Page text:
Beginning his solo career in the early 70s, Brian Eno revolutionised the way we think about sound and space; music that was as “noticeable as it is ignorable”. One only has to listen to ‘An Ending (Ascent)’ from 1983 album Apollo: Atmospheres and Soundtracks, to understand why Eno sits firmly within the pantheon of immortal 20th century musicians. Over forty years since his first solo record, the elder statesmen of Ambient is continuing to challenge our minds with his new album; The Ship.
For a musician who’s music usually dwells within a fog of enigma, Eno thrusts tangibility into our hands with an album that gleams with sincerity and tangible meaning. An online statement made on the album’s release, discusses the idea that; “Humankind seems to teeter between hubris and paranoia: the hubris of our ever-growing power contrasts with the paranoia that we’re permanently and increasingly under threat”. Although not the first time he has done so, the other major surprise of this record is the presence of Eno as a vocalist throughout.
The intensely cultural sentiment of this album begins with the 20 minute ‘epic’ ‘The Ship’, a track themed around the sinking of the Titanic. “The Titanic was the Unsinkable Ship, the apex of human technical power, set to be Man’s greatest triumph over nature” Eno describes on his website. However, this track in particular embodies the album’s shortcomings. While poignant in it’s sentiment, this track falls down the slippery slope into which all music ambient should be afraid of; monotony. The track’s soundscaping fails to set a potent enough atmosphere to warrant the track’s emotional sentiment, with many of the synthesiser sounds on this track sounding surprisingly dated. On top of this, Eno’s very low vocals seem to lack confidence and their seemingly endless repetitions become somewhat dull.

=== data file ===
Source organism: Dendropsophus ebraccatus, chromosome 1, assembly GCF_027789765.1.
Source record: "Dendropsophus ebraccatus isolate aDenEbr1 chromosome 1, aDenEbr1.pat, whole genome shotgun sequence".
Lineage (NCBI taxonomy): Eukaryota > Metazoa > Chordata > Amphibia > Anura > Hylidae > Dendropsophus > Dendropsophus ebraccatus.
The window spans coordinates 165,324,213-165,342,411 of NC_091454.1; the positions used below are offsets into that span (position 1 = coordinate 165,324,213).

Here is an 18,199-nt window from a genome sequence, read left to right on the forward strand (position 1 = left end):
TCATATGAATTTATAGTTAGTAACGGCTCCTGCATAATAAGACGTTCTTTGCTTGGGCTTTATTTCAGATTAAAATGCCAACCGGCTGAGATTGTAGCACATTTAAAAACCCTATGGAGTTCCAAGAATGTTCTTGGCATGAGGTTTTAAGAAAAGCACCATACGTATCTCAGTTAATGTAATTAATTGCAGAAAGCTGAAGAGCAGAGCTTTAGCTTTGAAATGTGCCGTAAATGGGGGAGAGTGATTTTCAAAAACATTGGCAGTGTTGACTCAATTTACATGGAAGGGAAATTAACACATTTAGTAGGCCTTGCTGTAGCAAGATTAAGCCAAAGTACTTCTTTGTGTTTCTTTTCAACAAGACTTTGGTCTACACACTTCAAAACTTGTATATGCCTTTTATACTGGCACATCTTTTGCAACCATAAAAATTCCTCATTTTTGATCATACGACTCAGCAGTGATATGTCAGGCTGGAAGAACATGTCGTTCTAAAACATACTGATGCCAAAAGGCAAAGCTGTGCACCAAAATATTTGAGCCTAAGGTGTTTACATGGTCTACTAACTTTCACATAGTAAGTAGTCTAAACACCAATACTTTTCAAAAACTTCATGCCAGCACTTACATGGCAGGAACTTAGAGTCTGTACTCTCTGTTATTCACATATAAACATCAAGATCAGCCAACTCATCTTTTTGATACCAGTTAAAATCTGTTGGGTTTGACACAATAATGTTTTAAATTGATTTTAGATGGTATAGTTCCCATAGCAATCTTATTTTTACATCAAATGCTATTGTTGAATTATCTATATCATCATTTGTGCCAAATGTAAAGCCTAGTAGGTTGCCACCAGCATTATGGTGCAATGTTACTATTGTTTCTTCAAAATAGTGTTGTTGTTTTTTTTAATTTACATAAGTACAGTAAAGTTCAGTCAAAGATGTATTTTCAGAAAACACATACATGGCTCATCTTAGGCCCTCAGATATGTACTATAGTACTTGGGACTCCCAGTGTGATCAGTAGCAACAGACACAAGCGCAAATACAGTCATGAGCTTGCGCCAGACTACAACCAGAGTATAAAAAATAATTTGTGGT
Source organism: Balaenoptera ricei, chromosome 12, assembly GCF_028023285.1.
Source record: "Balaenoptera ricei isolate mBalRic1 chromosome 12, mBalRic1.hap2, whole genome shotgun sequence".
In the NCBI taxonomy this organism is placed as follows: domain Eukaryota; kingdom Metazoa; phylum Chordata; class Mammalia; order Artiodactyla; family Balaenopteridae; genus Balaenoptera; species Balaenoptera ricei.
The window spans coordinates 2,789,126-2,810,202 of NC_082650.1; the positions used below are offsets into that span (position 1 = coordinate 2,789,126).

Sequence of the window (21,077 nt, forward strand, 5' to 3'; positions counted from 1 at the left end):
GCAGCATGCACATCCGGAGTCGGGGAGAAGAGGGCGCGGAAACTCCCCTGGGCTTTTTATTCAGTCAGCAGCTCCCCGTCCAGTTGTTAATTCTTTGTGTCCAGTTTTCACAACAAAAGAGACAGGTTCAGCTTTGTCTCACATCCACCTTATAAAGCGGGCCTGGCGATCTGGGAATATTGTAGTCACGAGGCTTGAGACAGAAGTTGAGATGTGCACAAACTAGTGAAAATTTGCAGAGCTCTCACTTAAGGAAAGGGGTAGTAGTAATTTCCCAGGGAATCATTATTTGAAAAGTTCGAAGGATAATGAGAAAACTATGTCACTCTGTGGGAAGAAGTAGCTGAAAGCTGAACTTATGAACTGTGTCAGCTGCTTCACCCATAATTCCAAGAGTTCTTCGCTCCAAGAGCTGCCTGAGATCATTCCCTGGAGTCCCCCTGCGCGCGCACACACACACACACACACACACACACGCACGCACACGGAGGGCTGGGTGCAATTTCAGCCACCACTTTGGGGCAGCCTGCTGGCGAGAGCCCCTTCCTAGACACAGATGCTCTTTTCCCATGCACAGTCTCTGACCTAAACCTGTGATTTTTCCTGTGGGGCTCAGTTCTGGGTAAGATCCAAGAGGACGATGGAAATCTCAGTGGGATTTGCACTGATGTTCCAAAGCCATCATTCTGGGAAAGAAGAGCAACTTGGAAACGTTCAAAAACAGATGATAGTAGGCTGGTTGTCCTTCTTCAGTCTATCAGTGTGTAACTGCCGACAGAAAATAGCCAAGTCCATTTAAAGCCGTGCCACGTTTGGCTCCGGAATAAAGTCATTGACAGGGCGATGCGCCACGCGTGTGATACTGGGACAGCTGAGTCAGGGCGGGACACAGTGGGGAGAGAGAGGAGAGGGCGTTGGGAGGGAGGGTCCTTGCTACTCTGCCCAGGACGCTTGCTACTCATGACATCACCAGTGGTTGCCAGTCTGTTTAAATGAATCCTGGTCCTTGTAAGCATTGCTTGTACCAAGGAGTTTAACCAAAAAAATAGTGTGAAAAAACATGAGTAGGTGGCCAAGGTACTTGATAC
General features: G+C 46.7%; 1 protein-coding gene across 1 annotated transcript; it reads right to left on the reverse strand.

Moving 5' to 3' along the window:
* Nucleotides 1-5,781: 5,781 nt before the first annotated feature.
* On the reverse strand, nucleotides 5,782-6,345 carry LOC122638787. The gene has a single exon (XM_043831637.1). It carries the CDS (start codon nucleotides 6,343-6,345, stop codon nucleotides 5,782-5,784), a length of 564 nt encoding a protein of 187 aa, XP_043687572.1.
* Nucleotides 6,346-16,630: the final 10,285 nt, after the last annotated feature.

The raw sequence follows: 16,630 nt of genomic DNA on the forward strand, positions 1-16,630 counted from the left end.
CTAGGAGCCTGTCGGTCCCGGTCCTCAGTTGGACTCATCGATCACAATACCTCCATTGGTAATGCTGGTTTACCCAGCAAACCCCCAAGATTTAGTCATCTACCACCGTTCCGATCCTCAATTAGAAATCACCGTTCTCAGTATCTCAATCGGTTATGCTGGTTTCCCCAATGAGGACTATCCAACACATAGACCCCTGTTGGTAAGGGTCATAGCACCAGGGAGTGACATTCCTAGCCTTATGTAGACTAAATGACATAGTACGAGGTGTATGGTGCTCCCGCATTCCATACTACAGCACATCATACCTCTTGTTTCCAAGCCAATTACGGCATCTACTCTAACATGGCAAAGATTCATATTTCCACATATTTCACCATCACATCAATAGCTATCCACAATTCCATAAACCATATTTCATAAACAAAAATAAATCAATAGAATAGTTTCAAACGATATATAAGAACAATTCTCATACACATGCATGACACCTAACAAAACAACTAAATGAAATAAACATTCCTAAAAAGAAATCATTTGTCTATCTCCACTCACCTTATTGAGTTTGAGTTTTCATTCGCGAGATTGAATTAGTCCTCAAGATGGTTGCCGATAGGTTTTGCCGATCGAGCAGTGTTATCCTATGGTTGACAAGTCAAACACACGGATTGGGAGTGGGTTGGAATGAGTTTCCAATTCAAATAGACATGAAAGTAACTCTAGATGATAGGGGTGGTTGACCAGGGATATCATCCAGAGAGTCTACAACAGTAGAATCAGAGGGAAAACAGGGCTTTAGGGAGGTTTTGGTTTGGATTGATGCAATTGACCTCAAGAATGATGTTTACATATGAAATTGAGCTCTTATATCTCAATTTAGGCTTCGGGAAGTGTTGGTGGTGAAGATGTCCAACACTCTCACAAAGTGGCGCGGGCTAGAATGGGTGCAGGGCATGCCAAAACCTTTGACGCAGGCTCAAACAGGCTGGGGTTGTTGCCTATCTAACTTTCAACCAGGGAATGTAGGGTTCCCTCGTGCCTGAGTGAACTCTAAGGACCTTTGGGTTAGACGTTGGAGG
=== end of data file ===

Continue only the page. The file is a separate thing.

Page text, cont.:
The album’s second track ‘Fickle Sun (i)’ is far less disappointing; an aurora of shimmers, white noise and ghostly voices. This time, Eno’s vocal performance is far more poignant, dealing with the dark subject of the First World War. “The men will turn to clay”, Eno sings in a folk-inspired tone, before the track takes a turn into a pit of darkness. A creeping string quartet and the distant cry of a marching band, swirl amongst a sharp invasion of radio interference and menacing robotic voices. The second part of the track, ‘Fickle Sun (ii) The Hour Is Thin’, continues the story, as an unnerving computerised narrator sets the chilling scene of naive young men in 1914, marching into a war which embodied horror itself.
Eno ‘left hooks’ us with the album’s closer ‘Fickle Sun (iii) I’m Set Free’, a cover of the Velvet Underground. Surprisingly, this track doesn’t feel out of place, ending the album with a sense of angelic optimism, with Eno doing a very convincing impression of Lou Reed. While a somewhat inconsistent record, Eno’s sincerity and ambition is applaudable. The Ship is a worthy chapter in his continuing journey.
The Ship is out now on Warp Records.